Rollicking drinking songs, toe-tapping jigs and reels, and lyrical Irish laments sung with tender pathos filled Friday and Saturday evening’s concert. The pre-concert dinner was accompanied by the Ballybeg Band from Atlanta, a traditional Irish band of musicians who instantly won the affection and admiration of the audience. The exceptional four musicians entertained guests with a variety of tunes played on instruments associated with Irish folk music: guitar, fiddle, bodhrán, Irish flue, tin whistle and Uileann pipes. The band also accompanied many of the choral renditions of Irish folk music, adding an additional touch of authenticity to the splendid sound.
A pleasing touch to the show was the virtuosi dance trio from the Drake School of Irish Dance. When they took the stage, they immediately wowed the audience with their remarkable stepdances in both soft and hard shoes. With characteristic stationary arms and synchronized feet, they pounded their way across the dance floor in a seemingly flawless and effortless performance which dazzled the audience.
The impressive vocal portion of the program began with the three Irish American tenors - Ed Biggs, Randy Ogle and Cory Speakman - singing “A Little Bit of Heaven.” This tune, along with other solos interspersed throughout the program, pulled at the heartstrings of all who long for the Emerald Isle. Their passionate, gifted voices longingly transported the listeners to a better place and time, and made us all want to stand up and cry, “Ireland Forever!”
Other soloists worthy of mention included James Camp, whose rich lyric baritone voice easily filled the crowded room. Soprano Rebecca Hafner-Camp was mesmerizing in her heartfelt solo in “Be Thou My Vision,” and Gretchen Swanson sang admirably in “Home and the Heartland.” And one cannot say enough for the impeccable talent and artistry of the lyrical and sensitive accompaniment of Cindy Brown.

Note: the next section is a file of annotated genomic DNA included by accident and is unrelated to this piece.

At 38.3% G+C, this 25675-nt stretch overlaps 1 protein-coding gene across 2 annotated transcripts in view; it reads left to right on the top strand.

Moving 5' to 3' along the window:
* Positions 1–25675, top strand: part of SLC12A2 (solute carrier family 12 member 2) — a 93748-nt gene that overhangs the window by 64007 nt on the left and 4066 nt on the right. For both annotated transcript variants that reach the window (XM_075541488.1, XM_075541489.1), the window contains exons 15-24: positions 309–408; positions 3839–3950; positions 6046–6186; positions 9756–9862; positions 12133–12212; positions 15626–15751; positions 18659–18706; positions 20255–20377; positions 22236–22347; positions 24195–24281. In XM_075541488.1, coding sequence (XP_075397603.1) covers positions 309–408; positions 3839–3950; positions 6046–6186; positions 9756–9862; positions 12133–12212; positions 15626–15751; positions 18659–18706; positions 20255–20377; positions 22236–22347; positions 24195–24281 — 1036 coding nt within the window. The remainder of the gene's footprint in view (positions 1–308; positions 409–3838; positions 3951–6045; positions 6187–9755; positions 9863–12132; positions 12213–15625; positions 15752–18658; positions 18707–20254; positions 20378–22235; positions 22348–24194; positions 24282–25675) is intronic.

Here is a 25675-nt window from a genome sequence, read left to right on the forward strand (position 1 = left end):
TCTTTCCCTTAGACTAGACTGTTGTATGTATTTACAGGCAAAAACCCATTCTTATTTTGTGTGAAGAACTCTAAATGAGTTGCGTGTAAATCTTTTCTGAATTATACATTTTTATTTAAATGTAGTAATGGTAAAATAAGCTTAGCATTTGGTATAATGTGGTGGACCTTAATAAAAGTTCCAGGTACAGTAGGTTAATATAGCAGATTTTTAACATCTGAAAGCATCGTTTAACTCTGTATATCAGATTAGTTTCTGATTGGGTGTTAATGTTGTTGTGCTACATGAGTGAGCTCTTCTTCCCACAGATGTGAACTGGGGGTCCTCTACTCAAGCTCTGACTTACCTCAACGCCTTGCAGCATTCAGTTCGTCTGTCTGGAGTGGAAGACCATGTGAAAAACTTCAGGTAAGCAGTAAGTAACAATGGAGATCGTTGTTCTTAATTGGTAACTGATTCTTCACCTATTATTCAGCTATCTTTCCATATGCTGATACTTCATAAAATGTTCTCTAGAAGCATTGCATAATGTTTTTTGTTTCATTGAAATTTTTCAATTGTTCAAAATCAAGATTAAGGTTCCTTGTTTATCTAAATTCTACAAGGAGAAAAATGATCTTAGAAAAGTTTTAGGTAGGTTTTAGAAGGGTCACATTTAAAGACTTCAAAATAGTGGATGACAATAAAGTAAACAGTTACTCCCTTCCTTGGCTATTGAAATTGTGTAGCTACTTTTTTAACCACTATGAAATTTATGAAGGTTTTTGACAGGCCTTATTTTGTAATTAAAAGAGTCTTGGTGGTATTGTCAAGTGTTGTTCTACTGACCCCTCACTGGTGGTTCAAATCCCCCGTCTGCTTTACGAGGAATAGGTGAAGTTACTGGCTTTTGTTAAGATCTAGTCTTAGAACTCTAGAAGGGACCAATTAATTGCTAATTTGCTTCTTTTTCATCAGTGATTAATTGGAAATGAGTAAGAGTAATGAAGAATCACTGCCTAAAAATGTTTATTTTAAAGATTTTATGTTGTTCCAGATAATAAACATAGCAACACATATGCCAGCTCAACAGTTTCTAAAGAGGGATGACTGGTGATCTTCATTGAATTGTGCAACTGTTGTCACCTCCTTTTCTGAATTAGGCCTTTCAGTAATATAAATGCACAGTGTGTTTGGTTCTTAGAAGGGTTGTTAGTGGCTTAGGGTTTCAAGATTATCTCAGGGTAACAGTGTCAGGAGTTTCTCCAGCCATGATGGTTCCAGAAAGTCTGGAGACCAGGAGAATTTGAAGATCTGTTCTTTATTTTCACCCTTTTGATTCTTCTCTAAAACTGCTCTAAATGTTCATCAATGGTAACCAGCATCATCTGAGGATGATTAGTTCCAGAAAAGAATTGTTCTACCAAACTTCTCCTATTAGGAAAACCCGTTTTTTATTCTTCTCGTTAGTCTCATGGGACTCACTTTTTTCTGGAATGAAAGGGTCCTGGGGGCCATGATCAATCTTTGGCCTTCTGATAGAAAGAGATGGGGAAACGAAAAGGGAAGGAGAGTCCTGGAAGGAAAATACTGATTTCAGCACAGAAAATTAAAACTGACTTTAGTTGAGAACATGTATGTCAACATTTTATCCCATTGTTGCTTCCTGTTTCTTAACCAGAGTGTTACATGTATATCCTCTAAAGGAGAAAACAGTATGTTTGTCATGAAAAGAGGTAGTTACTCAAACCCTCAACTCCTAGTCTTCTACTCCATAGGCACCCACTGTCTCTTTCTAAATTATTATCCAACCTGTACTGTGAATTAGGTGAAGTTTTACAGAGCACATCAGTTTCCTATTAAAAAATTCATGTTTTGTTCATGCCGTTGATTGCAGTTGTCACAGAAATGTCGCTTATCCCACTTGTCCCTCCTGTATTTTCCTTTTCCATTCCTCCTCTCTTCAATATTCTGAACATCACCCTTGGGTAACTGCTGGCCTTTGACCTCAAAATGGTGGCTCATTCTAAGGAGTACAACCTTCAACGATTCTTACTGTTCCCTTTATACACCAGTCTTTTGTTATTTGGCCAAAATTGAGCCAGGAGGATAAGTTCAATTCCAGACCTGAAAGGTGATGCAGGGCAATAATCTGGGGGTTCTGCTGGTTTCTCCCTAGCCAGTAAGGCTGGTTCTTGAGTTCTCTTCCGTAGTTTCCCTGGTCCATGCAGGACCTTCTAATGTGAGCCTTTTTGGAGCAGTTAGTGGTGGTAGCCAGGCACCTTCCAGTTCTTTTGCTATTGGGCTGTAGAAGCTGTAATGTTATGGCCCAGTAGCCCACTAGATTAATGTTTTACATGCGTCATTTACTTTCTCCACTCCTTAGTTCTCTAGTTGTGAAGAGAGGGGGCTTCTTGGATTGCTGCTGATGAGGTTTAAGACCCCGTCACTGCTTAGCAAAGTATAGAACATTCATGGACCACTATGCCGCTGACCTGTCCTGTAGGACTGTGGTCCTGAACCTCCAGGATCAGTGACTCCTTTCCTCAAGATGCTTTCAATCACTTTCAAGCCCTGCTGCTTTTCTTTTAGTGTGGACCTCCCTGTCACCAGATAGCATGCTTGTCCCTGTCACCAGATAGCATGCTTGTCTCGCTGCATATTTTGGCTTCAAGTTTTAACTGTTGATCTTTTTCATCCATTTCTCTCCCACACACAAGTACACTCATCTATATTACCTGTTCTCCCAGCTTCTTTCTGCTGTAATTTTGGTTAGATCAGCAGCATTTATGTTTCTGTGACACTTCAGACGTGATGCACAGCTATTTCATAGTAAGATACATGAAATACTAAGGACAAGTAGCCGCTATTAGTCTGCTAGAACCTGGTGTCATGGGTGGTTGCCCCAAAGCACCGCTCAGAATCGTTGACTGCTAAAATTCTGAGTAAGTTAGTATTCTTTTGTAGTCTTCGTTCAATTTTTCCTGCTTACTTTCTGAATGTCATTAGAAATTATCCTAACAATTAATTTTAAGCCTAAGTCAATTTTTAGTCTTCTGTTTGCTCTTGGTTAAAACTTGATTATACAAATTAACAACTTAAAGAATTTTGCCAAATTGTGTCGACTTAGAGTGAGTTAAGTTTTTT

Bettie Biggs’ excellent and varied program choices featured the outstanding soloists mentioned above and a well-disciplined choir. Of special note from the night’s performance were “The Rocky Road to Dublin,” a jaunty tune featuring the full-bodied sound of the chorus; “Green Grows the Laurel,” a sad and sonorous melody of unrequited love, and, of course, “Danny Boy,” the beloved, haunting Irish lament.
Liam Waters, a native of Ireland, served as the charming master of ceremonies, amusing guests with humorous insights into his beloved country. One of the evening’s most poignant moments occurred when Waters told of the adjustments he experienced upon moving to America and the welcome he received from our community. Though he will never lose his devotion to his motherland, Waters ex-pressed the love for this country he now calls home. “Ireland is my mother,” he proclaimed, “but I married America.”
The culminating highlight of the evening was the chorus’ rendition of “The Wearin’ of the Green,” a stirring patriotic tune that featured the full chorus and guest musicians. In that one moment, we all somehow sensed the struggles that befell the Irish immigrants of long ago, and the opportunities of discovering here a place in which to make a new beginning. How fortunate that so many have made LaGrange their home. We are all the richer because of the heritage they share with us once a year on St. Patrick’s Day.
“And when Irish eyes are smiling, sure they”ll steal your heart away,” warns the well-known tune. Our hearts were certainly warmed, and completely won, by the melodious sounds of the LaGrange Civic Chorale. Kudos to Bettie Biggs and her chorus for giving us once again a memorable night of thrilling music and quality entertainment.
Toni Anderson is head of the music department and professor of vocal studies at LaGrange College.